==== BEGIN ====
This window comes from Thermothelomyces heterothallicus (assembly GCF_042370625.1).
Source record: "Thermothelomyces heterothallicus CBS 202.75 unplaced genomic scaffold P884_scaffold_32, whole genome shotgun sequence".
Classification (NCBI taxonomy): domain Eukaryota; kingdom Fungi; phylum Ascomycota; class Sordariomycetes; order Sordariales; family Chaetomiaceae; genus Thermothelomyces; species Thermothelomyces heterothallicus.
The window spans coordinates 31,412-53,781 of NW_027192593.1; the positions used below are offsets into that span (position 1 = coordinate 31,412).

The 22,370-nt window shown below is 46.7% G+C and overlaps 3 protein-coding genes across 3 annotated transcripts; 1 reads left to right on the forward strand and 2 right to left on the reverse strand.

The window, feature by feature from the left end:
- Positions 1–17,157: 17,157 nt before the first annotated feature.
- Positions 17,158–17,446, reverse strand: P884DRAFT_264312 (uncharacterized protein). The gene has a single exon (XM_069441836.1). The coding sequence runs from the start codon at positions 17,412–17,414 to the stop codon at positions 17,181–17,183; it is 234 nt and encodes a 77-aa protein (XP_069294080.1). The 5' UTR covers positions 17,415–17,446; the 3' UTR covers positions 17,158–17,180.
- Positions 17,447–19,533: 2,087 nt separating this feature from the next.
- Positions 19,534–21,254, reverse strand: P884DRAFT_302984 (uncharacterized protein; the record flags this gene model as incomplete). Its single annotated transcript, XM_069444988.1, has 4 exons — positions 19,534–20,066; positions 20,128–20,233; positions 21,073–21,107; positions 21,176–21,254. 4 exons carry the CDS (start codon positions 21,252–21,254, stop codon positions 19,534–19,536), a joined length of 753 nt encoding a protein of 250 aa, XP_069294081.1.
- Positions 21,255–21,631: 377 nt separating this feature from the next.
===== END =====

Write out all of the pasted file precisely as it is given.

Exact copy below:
This window comes from Thermothelomyces heterothallicus (assembly GCF_042370625.1).
Source record: "Thermothelomyces heterothallicus CBS 202.75 unplaced genomic scaffold P884_scaffold_32, whole genome shotgun sequence".
Classification (NCBI taxonomy): domain Eukaryota; kingdom Fungi; phylum Ascomycota; class Sordariomycetes; order Sordariales; family Chaetomiaceae; genus Thermothelomyces; species Thermothelomyces heterothallicus.
The window spans coordinates 31,412-53,781 of NW_027192593.1; the positions used below are offsets into that span (position 1 = coordinate 31,412).

The 22,370-nt window shown below is 46.7% G+C and overlaps 3 protein-coding genes across 3 annotated transcripts; 1 reads left to right on the forward strand and 2 right to left on the reverse strand.

The window, feature by feature from the left end:
- Positions 1–17,157: 17,157 nt before the first annotated feature.
- Positions 17,158–17,446, reverse strand: P884DRAFT_264312 (uncharacterized protein). The gene has a single exon (XM_069441836.1). The coding sequence runs from the start codon at positions 17,412–17,414 to the stop codon at positions 17,181–17,183; it is 234 nt and encodes a 77-aa protein (XP_069294080.1). The 5' UTR covers positions 17,415–17,446; the 3' UTR covers positions 17,158–17,180.
- Positions 17,447–19,533: 2,087 nt separating this feature from the next.
- Positions 19,534–21,254, reverse strand: P884DRAFT_302984 (uncharacterized protein; the record flags this gene model as incomplete). Its single annotated transcript, XM_069444988.1, has 4 exons — positions 19,534–20,066; positions 20,128–20,233; positions 21,073–21,107; positions 21,176–21,254. 4 exons carry the CDS (start codon positions 21,252–21,254, stop codon positions 19,534–19,536), a joined length of 753 nt encoding a protein of 250 aa, XP_069294081.1.
- Positions 21,255–21,631: 377 nt separating this feature from the next.